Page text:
This morning I started cutting small bits of fabric to “paint” the scene:
At Five Islands – Preliminary Layout
Nothing is fused in place yet. I’m still trying to get the feel of the layout. I can see I need to squash the vertical aspect quite a bit because I want Ruby’s head to be well above the landscape behind her.
The challenge with this piece is getting the feel of the wet mud flat of the Bay of Fundy at low tide. Yesterday I painted a piece of fabric using an acrylic wash but the colour is much too bright for the scene. I need something quite a bit darker; I also need to cut away much more.
St. Margaret’s Bay
I have been studying a couple of my watercolour paintings of the ocean – I’ve spent hours in front of them trying to understand how to set up the mud flat. Because the water reflects the sky it has to be the same colour – it’s the subtle shadowing of the “land” elements that make us read “water”. With watercolour, the water is painted first with the darker land elements added after the water has dried. I need to do the same with my piece – lay down the water fabric then add strips representing “mud” on top. The thread painting will fill in the flow of the remaining surface water on the mud.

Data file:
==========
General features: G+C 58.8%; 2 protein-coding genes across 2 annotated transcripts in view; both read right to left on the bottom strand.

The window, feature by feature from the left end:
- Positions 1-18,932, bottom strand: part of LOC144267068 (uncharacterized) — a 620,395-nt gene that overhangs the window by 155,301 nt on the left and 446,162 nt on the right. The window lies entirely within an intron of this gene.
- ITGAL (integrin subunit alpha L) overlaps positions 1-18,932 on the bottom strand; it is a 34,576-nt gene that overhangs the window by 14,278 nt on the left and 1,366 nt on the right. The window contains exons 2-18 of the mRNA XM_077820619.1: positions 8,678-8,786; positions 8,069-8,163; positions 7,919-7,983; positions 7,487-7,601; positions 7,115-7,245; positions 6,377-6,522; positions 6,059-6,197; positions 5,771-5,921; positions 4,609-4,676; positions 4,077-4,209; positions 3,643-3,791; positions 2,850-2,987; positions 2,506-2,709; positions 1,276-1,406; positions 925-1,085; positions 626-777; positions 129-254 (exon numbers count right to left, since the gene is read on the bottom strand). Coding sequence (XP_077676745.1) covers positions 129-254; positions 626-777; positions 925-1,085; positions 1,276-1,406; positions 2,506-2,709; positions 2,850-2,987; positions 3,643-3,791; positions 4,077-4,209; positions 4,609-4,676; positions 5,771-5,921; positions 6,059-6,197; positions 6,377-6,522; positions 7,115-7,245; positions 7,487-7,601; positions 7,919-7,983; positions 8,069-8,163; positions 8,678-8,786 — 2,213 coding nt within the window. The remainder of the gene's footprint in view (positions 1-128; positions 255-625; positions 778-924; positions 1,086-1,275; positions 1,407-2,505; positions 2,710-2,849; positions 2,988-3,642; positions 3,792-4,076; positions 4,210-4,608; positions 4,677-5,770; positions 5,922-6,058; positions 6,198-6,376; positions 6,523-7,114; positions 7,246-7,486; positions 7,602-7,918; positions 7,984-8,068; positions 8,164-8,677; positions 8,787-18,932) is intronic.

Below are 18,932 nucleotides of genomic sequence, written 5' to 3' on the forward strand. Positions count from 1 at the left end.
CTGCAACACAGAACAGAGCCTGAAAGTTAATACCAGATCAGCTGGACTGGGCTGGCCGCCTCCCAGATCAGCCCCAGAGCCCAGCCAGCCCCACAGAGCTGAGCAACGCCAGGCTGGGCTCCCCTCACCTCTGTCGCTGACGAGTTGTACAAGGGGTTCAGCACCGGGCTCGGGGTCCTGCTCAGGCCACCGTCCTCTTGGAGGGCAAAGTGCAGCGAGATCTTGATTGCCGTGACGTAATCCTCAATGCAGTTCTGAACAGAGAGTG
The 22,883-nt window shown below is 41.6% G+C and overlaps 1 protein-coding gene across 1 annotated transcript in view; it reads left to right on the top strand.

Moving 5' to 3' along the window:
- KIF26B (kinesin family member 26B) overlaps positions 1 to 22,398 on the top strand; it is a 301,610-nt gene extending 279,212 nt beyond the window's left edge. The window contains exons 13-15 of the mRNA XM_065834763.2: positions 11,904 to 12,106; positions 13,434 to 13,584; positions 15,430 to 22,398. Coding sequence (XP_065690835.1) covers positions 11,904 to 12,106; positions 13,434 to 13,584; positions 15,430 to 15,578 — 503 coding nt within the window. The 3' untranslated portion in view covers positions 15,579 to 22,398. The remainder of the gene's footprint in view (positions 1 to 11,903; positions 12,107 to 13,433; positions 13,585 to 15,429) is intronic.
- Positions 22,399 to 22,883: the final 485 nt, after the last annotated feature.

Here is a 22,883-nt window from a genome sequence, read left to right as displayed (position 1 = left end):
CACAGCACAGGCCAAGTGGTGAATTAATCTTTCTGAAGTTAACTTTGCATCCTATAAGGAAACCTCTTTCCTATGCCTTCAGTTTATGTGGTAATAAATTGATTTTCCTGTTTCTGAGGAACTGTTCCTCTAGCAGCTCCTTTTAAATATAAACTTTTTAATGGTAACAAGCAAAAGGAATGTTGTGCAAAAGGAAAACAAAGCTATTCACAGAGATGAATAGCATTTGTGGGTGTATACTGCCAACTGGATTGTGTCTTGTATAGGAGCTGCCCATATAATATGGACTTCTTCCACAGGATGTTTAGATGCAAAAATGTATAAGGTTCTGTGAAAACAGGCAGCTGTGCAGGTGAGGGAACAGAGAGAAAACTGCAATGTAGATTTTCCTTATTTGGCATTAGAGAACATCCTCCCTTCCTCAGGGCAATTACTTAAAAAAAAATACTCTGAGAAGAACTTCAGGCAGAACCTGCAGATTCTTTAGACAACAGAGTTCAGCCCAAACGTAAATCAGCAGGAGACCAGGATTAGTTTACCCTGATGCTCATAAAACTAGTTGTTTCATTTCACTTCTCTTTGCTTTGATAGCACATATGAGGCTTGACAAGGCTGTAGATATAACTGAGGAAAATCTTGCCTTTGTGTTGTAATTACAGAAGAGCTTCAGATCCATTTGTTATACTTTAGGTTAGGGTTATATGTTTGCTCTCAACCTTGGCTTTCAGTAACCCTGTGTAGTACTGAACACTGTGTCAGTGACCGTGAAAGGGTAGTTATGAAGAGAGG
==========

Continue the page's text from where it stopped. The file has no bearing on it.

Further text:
Next step is to add fusible interfacing to each of the small fabric pieces, shape them, then fuse them in place.
The finished colourwash panel – complete with inner raw silk border, rust piping and black crackle frame.
Blue Garden With Butterfly
I’m pleased with the colour distribution on this piece and the small butterfly appliqué adds a place for the eye to land.